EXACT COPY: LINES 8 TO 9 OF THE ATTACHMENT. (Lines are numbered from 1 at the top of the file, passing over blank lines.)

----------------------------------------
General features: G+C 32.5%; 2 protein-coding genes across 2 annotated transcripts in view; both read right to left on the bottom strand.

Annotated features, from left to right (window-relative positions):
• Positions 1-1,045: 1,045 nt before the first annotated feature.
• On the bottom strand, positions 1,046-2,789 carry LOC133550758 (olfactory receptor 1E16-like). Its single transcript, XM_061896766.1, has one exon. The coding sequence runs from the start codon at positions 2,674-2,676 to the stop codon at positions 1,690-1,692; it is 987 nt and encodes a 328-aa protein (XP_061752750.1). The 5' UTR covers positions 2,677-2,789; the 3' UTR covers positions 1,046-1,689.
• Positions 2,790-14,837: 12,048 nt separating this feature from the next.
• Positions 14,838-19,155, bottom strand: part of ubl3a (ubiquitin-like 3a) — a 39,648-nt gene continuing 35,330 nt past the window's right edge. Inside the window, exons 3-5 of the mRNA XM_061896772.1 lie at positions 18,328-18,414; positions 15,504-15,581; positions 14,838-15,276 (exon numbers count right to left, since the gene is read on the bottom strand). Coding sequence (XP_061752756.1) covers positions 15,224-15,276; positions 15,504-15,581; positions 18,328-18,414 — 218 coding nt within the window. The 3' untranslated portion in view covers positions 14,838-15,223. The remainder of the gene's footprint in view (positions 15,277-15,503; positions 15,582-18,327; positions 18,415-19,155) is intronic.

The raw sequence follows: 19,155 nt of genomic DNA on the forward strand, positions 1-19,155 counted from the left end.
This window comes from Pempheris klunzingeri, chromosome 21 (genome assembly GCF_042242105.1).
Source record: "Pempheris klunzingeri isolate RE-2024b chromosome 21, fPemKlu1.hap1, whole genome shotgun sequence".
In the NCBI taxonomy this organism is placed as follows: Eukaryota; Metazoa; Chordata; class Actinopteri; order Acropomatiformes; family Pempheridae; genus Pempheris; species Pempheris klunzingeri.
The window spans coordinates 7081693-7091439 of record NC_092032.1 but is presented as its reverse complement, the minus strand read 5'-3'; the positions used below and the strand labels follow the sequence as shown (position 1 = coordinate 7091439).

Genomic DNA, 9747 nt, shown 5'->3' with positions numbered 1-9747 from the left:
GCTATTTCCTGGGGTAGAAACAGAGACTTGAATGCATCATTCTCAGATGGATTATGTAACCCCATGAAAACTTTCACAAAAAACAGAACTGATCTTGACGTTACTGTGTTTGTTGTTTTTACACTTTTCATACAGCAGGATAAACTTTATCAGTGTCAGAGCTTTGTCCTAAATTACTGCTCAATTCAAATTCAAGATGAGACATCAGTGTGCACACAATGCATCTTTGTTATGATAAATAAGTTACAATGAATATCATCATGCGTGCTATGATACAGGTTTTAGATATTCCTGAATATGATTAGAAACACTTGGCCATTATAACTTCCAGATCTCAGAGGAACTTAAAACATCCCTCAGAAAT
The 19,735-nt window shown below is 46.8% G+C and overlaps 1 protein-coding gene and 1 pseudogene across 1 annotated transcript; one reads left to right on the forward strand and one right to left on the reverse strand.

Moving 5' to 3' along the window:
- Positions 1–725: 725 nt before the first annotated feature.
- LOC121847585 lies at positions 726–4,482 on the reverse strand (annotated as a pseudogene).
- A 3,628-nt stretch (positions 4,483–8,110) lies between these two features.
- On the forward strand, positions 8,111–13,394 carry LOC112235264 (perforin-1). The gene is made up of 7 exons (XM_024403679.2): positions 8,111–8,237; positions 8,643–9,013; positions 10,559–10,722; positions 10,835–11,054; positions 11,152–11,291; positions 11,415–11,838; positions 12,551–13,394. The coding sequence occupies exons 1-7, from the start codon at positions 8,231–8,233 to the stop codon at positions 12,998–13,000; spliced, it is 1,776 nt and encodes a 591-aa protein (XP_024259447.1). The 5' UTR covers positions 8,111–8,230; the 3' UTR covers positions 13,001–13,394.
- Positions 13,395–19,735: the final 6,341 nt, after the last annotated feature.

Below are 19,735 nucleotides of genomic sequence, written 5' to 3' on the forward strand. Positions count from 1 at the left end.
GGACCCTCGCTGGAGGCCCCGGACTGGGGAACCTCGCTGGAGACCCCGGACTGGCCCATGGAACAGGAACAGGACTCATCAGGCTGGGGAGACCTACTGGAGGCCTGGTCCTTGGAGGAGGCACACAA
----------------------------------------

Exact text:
This window comes from Pempheris klunzingeri, chromosome 21 (genome assembly GCF_042242105.1).
Source record: "Pempheris klunzingeri isolate RE-2024b chromosome 21, fPemKlu1.hap1, whole genome shotgun sequence".